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Editor's Note: Beyond the Bottom Line

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It seemed particularly fitting that, just as we were wrapping up this special issue celebrating 10 years of StreamingMedia.com, two of the most notable events in webcasting history took place.

First was the March 3 kickoff of Oprah Winfrey’s eight-episode series in which she and author Eckhart Tolle discuss his "spiritual guide" A New Earth. Taking a cue from successful webcasts in the enterprise and educational sectors, Oprah’s Harpo Productions teamed with Limelight and Move Networks to make the webcasts interactive, allowing viewers to ask questions via Skype (which was one of the event’s sponsors) and email.

Proving just how popular Oprah is (and just how hungry her viewers are for ideas like Tolle’s distillation of Christian mysticism and Taoist philosophy), more than 500,000 people watched the first episode, resulting in peak traffic of more than 242Gbps. Those numbers put it among the largest webcasts ever, which was both good news and bad. The good news is that at least a half million people found it easy enough to install Move Networks’ player and try to watch the program; the bad news is that many of those viewers experienced problems, while some were unable to watch the event at all.

But unlike MSNBC.com when it webcast the Hillary Clinton/Barack Obama debate a week earlier—a webcast during which many viewers complained of stuttering video but had no idea what was causing the problem—Oprah.com anticipated potential hiccups and displayed a message to anyone who couldn’t view the webcast, explaining that the problem was due to capacity issues and directing those viewers to places where the program could be viewed on-demand or downloaded later on, including as a video podcast from iTunes.

The following week, 200,000 people tuned in again, and Limelight reported no problems. While on-demand and download numbers weren’t released (beyond iTunes ranking it as the No. 1 podcast for the week of March 11), it’s safe to say that many of the viewers who tried to watch the first episode simply decided they’d rather forego the interactive features and watch the second episode at their leisure.

For now, at least, webcasting a live event to an audience approaching that of a typical network television program remains a pipe dream, but to dwell on that misses the point. Online video offers interactivity and flexibility that television can’t match, and for a relatively large number of people, the barriers to entry have fallen by the wayside. To paraphrase Al Franken’s Stuart Smalley—a character that poked fun at exactly the kind of self-help guru of which Oprah’s audience is so fond—it’s easy enough, good enough, and doggone it, people like it.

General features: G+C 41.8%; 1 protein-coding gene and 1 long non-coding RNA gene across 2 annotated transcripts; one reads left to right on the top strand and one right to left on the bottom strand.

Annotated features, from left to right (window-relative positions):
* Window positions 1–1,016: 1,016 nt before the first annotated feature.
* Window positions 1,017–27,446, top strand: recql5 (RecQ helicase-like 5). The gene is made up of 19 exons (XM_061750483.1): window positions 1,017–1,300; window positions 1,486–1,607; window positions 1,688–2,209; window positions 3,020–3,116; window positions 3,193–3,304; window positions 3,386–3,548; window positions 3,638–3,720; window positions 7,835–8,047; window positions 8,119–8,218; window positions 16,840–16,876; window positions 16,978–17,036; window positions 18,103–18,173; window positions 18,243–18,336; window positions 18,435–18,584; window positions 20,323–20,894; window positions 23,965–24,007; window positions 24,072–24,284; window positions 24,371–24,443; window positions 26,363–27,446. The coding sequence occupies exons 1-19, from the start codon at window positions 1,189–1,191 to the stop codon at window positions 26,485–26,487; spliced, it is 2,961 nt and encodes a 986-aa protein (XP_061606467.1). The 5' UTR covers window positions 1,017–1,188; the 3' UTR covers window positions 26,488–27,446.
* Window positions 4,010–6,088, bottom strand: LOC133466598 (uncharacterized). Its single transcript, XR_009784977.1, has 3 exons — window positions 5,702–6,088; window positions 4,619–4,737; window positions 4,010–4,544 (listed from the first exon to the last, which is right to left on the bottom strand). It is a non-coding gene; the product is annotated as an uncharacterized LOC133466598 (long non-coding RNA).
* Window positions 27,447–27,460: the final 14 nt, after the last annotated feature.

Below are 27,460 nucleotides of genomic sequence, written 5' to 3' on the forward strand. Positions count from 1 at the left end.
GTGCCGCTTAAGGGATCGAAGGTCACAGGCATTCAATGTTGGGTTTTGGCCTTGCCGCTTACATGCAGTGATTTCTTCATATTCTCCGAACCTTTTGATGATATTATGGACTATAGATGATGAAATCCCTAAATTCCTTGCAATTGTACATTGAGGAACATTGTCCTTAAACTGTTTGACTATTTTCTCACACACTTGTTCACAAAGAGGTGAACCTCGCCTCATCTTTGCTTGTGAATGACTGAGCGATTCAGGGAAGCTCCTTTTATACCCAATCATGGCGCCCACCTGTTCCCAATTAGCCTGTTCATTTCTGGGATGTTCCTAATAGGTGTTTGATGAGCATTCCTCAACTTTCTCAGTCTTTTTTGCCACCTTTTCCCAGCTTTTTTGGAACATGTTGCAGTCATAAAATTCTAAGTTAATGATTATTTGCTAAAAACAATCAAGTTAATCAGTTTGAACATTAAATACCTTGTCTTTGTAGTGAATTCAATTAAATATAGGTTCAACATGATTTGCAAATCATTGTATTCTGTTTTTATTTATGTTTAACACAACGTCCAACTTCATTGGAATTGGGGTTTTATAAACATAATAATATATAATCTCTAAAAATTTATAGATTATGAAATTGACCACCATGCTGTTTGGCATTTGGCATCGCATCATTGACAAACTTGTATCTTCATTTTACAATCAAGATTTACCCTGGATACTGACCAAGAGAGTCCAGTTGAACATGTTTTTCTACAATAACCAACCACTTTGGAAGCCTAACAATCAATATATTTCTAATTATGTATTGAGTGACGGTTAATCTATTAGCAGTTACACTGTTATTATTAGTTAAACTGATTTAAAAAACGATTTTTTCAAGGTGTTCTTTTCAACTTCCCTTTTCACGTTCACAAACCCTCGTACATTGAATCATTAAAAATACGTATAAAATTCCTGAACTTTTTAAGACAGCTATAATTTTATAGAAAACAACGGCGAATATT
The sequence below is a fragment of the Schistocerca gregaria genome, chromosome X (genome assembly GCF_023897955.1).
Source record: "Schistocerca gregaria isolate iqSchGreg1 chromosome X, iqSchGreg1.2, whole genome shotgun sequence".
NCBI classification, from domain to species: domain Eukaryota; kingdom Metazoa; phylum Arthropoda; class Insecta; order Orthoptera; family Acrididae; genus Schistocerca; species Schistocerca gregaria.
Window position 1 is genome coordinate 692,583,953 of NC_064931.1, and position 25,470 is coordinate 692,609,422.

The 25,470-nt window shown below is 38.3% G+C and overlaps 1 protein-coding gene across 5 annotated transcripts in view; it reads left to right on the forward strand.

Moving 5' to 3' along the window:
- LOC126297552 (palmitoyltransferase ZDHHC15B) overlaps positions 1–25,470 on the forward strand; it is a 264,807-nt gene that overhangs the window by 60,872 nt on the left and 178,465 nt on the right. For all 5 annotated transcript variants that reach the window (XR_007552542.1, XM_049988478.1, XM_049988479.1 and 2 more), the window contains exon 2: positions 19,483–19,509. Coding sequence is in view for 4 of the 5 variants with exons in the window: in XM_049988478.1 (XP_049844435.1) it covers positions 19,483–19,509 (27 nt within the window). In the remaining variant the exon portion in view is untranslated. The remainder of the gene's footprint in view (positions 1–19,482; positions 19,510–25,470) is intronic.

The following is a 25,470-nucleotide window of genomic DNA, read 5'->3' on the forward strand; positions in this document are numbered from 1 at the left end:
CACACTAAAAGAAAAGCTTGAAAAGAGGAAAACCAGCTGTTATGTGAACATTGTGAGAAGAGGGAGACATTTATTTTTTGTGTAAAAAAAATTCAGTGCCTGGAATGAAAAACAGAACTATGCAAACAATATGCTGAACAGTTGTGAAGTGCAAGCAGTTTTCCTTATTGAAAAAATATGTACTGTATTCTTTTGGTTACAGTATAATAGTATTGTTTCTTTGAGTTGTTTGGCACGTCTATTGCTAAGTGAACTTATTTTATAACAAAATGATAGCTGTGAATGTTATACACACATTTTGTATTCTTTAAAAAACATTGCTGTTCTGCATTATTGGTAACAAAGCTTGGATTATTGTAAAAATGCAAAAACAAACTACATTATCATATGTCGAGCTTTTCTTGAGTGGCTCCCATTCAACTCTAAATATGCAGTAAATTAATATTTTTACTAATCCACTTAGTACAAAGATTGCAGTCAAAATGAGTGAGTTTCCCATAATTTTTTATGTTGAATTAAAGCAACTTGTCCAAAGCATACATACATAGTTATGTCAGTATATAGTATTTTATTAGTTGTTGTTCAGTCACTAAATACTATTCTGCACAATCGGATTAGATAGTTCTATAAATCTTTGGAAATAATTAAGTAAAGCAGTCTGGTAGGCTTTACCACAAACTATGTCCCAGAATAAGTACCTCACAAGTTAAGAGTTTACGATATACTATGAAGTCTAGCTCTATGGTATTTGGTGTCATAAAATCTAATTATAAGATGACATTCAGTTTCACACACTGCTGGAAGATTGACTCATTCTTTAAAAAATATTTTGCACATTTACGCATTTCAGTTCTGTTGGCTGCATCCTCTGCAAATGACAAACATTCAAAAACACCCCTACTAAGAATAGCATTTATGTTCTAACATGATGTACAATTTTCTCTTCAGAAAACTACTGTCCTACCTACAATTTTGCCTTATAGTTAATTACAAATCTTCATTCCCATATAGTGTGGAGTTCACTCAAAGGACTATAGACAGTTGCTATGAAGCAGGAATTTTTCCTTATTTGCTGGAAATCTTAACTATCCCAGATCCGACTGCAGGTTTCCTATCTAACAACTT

The other event was Operation MySpace, a concert for U.S. troops in Kuwait that was webcast back to the U.S. live in Flash Video, including an HD stream for viewers whose computers and connections could handle it. Kulabyte did the live encode, and aside from a few moments when the satellite feed to Kulabyte’s truck in California went down, the event went off without a hitch, and the video quality was outstanding. It was an impressive debut for both Kulabyte, a company whose products have been "in development" long enough that many were wondering if they’d ever come to market, and live HD Flash. (Whether or not it was "true" HD is a debate best left for another arena.)

What was most impressive about both of these events, though, wasn’t the technology or the scale. Only a cynic like Franken could miss the point that each of these webcasts put streaming to use in the service of something beyond business or technology; although Oprah’s webcasts had three relatively unintrusive sponsors, both events were offered free of charge to viewers. We spend so much time debating how best to monetize what we do that we sometimes forget that generating revenue isn’t online video’s only purpose. And the fact that webcasting is relatively inexpensive compared to traditional broadcasting makes it a much better video medium for delivering messages that serve some sort of higher good.

It’s that commitment to something beyond self-interest that marks each member of our inaugural Streaming Media All-Star team (pp. 62–82). In addition to advancing the business and technology of online video, they’ve given their time and talent to help others in the field learn how to best use online video to do their jobs better and better serve their stakeholders in the enterprise, the academy, or the general public. They’ve all looked beyond the bottom line and, in the process, taken streaming media to the place where events like Operation MySpace and Oprah’s online course—events that arguably make the world a better place—are not only possible but successful.

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